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Record numbers saving ‘adequately’ for retirement

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The proportion of Britons saving enough to fund their retirement has reached its highest level since 2009, according to research.

The Scottish Widows Retirement Report found that 53 per cent of people are saving adequately for their retirement, up from 45 per cent in 2013.

This represents the biggest year-on-year increase since the report began 10 years ago.

The average total amount in savings and investments per person -after discounting those who have the largest amount in savings, which skew the average higher – has increased year-on-year from £28,964 to £33,678.

According to Scottish Widows, the proportion of people who say they will not save in the next six months because they cannot afford to has fallen from 68 per cent in 2013 to 59 per cent in 2014.

Auto-enrolment has also played a vital role in encouraging people to save. The average proportion of earnings put aside for employees of large companies – those with over 250 employees – increased from 9.7 per cent to 11.6 per cent, well above the eight per cent minimum required under automatic enrolment.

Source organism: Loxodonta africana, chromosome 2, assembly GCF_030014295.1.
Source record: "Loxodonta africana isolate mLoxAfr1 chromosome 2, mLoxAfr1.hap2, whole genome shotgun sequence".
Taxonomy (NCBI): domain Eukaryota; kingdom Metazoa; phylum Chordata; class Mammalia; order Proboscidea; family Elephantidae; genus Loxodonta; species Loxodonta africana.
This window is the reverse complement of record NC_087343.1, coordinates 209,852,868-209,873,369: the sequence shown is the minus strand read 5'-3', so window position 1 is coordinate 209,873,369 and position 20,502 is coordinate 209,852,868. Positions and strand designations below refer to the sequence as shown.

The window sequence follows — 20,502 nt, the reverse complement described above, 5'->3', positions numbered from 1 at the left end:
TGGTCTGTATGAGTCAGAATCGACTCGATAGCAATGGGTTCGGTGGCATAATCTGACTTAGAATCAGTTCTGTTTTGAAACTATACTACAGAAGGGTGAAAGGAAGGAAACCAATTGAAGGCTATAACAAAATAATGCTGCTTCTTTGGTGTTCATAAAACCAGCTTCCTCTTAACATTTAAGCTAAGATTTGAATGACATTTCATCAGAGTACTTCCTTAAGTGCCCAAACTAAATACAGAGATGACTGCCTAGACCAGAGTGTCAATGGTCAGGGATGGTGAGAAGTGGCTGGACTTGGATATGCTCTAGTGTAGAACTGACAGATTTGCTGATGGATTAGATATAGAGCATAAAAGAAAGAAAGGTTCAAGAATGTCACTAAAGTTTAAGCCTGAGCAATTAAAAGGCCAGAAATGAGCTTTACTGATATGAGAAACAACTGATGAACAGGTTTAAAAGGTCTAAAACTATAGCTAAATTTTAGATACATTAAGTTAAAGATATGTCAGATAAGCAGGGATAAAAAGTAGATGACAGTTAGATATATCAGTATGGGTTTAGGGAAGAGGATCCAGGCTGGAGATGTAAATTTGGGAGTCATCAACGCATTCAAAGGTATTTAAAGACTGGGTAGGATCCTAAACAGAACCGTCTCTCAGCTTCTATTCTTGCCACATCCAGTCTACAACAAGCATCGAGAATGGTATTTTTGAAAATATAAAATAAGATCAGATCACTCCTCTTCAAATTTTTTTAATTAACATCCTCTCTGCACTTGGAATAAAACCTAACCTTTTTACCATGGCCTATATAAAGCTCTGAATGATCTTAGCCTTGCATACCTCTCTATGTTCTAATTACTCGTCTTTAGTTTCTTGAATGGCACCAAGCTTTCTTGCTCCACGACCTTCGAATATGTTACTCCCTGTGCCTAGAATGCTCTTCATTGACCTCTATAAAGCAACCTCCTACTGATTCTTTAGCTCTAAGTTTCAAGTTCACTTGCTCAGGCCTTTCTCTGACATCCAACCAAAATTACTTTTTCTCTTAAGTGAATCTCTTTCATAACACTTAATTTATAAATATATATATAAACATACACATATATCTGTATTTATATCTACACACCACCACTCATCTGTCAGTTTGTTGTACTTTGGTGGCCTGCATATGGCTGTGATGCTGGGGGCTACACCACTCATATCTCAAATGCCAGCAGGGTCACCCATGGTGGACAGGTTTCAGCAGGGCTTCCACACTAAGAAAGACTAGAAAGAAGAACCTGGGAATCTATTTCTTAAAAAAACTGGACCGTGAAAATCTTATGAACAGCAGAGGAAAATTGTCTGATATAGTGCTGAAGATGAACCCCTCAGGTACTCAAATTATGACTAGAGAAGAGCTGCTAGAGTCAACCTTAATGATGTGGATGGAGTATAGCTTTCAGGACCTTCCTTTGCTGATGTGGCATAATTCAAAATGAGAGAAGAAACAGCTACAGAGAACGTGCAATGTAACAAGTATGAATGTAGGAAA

Ian Naismith, pensions expert at Scottish Widows, said: “A decade of tracking retirement savings trends has shown us that events such as the recession, auto-enrolment and the recent Budget announcements have had on the nation’s savings behaviour.

“It is heartening to see that finally people are starting to sit up and take notice of the importance of planning for the future – whether this be through proactively upping their contributions due to a more favourable economic climate, or starting to make plans for their retirement for the first time thanks to auto-enrolment.”

Despite the positive trends, one in three people say they have no idea to what extent their pensions, savings and investments will meet their retirement income needs. And, while 37 per cent of people say they feel optimistic about their finances compared to 32 per cent last year, optimism still lags far behind 2005 levels.

As it stands, a third of Britons believe they will be worse-off in retirement than their parents were before them.

Naismith concluded: “Although we have undoubtedly made some significant strides forward since our research began, there are still some groups who are not preparing adequately for a comfortable later life and are at risk of slipping through the net.

“While celebrating the success of the wider savings picture, we must not forget to identify and support these at-risk groups, such as the self-employed or part time workers, to make sure they too have a plan for securing their financial future and do not get left behind.”

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